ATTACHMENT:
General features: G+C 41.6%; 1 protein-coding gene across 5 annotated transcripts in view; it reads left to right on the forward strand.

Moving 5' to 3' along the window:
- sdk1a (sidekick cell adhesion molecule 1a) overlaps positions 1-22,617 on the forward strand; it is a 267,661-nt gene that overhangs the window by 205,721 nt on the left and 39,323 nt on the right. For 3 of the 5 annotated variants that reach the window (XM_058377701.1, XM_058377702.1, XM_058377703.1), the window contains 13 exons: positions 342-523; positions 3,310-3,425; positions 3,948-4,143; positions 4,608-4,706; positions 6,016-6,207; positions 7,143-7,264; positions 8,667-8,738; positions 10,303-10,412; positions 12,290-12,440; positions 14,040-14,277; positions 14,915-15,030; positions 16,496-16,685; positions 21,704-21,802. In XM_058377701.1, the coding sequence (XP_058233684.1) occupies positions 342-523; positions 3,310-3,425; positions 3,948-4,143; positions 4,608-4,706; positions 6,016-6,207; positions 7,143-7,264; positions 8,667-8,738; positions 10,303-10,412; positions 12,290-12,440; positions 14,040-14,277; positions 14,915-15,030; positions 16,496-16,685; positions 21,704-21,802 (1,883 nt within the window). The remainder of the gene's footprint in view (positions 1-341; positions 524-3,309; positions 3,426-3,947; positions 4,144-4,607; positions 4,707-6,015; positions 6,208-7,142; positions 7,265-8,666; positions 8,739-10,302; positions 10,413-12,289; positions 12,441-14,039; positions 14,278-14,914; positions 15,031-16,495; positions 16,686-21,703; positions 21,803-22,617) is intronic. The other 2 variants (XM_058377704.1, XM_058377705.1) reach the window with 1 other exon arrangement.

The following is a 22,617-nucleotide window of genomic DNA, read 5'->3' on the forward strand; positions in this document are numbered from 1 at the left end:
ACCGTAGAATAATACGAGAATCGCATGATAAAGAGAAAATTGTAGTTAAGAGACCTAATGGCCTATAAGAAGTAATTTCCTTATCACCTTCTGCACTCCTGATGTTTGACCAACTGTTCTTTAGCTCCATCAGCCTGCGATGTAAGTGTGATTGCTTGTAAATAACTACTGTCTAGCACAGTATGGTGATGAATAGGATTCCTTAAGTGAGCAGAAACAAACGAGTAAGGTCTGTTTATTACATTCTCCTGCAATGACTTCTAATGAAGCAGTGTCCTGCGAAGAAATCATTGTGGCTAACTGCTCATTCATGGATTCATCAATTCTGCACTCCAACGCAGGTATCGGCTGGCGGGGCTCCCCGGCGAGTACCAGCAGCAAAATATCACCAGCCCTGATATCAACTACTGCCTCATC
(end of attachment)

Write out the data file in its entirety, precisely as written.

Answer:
General features: G+C 41.6%; 1 protein-coding gene across 5 annotated transcripts in view; it reads left to right on the forward strand.

Moving 5' to 3' along the window:
- sdk1a (sidekick cell adhesion molecule 1a) overlaps positions 1-22,617 on the forward strand; it is a 267,661-nt gene that overhangs the window by 205,721 nt on the left and 39,323 nt on the right. For 3 of the 5 annotated variants that reach the window (XM_058377701.1, XM_058377702.1, XM_058377703.1), the window contains 13 exons: positions 342-523; positions 3,310-3,425; positions 3,948-4,143; positions 4,608-4,706; positions 6,016-6,207; positions 7,143-7,264; positions 8,667-8,738; positions 10,303-10,412; positions 12,290-12,440; positions 14,040-14,277; positions 14,915-15,030; positions 16,496-16,685; positions 21,704-21,802. In XM_058377701.1, the coding sequence (XP_058233684.1) occupies positions 342-523; positions 3,310-3,425; positions 3,948-4,143; positions 4,608-4,706; positions 6,016-6,207; positions 7,143-7,264; positions 8,667-8,738; positions 10,303-10,412; positions 12,290-12,440; positions 14,040-14,277; positions 14,915-15,030; positions 16,496-16,685; positions 21,704-21,802 (1,883 nt within the window). The remainder of the gene's footprint in view (positions 1-341; positions 524-3,309; positions 3,426-3,947; positions 4,144-4,607; positions 4,707-6,015; positions 6,208-7,142; positions 7,265-8,666; positions 8,739-10,302; positions 10,413-12,289; positions 12,441-14,039; positions 14,278-14,914; positions 15,031-16,495; positions 16,686-21,703; positions 21,803-22,617) is intronic. The other 2 variants (XM_058377704.1, XM_058377705.1) reach the window with 1 other exon arrangement.

The following is a 22,617-nucleotide window of genomic DNA, read 5'->3' on the forward strand; positions in this document are numbered from 1 at the left end:
ACCGTAGAATAATACGAGAATCGCATGATAAAGAGAAAATTGTAGTTAAGAGACCTAATGGCCTATAAGAAGTAATTTCCTTATCACCTTCTGCACTCCTGATGTTTGACCAACTGTTCTTTAGCTCCATCAGCCTGCGATGTAAGTGTGATTGCTTGTAAATAACTACTGTCTAGCACAGTATGGTGATGAATAGGATTCCTTAAGTGAGCAGAAACAAACGAGTAAGGTCTGTTTATTACATTCTCCTGCAATGACTTCTAATGAAGCAGTGTCCTGCGAAGAAATCATTGTGGCTAACTGCTCATTCATGGATTCATCAATTCTGCACTCCAACGCAGGTATCGGCTGGCGGGGCTCCCCGGCGAGTACCAGCAGCAAAATATCACCAGCCCTGATATCAACTACTGCCTCATC